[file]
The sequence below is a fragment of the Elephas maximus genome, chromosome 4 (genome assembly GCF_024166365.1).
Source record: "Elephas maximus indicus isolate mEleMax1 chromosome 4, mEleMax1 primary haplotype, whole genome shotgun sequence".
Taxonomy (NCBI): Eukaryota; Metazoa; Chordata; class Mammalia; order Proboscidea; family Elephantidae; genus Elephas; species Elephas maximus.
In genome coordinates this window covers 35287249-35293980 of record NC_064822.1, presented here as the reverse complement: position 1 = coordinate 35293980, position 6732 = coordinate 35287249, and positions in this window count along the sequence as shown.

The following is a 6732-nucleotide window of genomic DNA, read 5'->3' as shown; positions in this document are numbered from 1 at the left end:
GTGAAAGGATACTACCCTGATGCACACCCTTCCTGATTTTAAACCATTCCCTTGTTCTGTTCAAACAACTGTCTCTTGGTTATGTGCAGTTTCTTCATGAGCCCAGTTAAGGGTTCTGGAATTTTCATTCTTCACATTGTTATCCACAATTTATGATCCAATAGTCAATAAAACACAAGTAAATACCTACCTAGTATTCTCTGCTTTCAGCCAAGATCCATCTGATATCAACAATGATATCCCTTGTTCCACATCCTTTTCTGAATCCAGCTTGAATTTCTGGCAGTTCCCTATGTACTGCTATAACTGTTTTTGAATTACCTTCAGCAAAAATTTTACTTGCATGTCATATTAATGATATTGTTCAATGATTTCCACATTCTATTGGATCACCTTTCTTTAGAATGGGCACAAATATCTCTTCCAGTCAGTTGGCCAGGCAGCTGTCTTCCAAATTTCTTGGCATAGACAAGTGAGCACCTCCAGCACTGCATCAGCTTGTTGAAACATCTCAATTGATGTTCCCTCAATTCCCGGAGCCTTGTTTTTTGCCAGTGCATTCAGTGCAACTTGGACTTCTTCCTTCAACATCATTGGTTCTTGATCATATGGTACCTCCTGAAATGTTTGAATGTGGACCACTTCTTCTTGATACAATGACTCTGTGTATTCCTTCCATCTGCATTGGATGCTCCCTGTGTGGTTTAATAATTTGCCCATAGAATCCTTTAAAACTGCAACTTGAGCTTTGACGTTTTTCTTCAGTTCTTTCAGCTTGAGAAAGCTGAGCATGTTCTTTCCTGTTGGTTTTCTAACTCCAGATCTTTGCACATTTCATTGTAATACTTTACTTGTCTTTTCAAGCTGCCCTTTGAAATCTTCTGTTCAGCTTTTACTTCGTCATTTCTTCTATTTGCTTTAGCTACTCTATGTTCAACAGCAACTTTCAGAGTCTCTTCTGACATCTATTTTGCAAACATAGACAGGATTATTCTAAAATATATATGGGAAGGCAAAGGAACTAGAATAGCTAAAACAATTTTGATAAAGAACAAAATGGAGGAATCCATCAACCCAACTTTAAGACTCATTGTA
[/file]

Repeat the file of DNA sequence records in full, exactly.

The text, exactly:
The sequence below is a fragment of the Elephas maximus genome, chromosome 4 (genome assembly GCF_024166365.1).
Source record: "Elephas maximus indicus isolate mEleMax1 chromosome 4, mEleMax1 primary haplotype, whole genome shotgun sequence".
Taxonomy (NCBI): Eukaryota; Metazoa; Chordata; class Mammalia; order Proboscidea; family Elephantidae; genus Elephas; species Elephas maximus.
In genome coordinates this window covers 35287249-35293980 of record NC_064822.1, presented here as the reverse complement: position 1 = coordinate 35293980, position 6732 = coordinate 35287249, and positions in this window count along the sequence as shown.

The following is a 6732-nucleotide window of genomic DNA, read 5'->3' as shown; positions in this document are numbered from 1 at the left end:
GTGAAAGGATACTACCCTGATGCACACCCTTCCTGATTTTAAACCATTCCCTTGTTCTGTTCAAACAACTGTCTCTTGGTTATGTGCAGTTTCTTCATGAGCCCAGTTAAGGGTTCTGGAATTTTCATTCTTCACATTGTTATCCACAATTTATGATCCAATAGTCAATAAAACACAAGTAAATACCTACCTAGTATTCTCTGCTTTCAGCCAAGATCCATCTGATATCAACAATGATATCCCTTGTTCCACATCCTTTTCTGAATCCAGCTTGAATTTCTGGCAGTTCCCTATGTACTGCTATAACTGTTTTTGAATTACCTTCAGCAAAAATTTTACTTGCATGTCATATTAATGATATTGTTCAATGATTTCCACATTCTATTGGATCACCTTTCTTTAGAATGGGCACAAATATCTCTTCCAGTCAGTTGGCCAGGCAGCTGTCTTCCAAATTTCTTGGCATAGACAAGTGAGCACCTCCAGCACTGCATCAGCTTGTTGAAACATCTCAATTGATGTTCCCTCAATTCCCGGAGCCTTGTTTTTTGCCAGTGCATTCAGTGCAACTTGGACTTCTTCCTTCAACATCATTGGTTCTTGATCATATGGTACCTCCTGAAATGTTTGAATGTGGACCACTTCTTCTTGATACAATGACTCTGTGTATTCCTTCCATCTGCATTGGATGCTCCCTGTGTGGTTTAATAATTTGCCCATAGAATCCTTTAAAACTGCAACTTGAGCTTTGACGTTTTTCTTCAGTTCTTTCAGCTTGAGAAAGCTGAGCATGTTCTTTCCTGTTGGTTTTCTAACTCCAGATCTTTGCACATTTCATTGTAATACTTTACTTGTCTTTTCAAGCTGCCCTTTGAAATCTTCTGTTCAGCTTTTACTTCGTCATTTCTTCTATTTGCTTTAGCTACTCTATGTTCAACAGCAACTTTCAGAGTCTCTTCTGACATCTATTTTGCAAACATAGACAGGATTATTCTAAAATATATATGGGAAGGCAAAGGAACTAGAATAGCTAAAACAATTTTGATAAAGAACAAAATGGAGGAATCCATCAACCCAACTTTAAGACTCATTGTA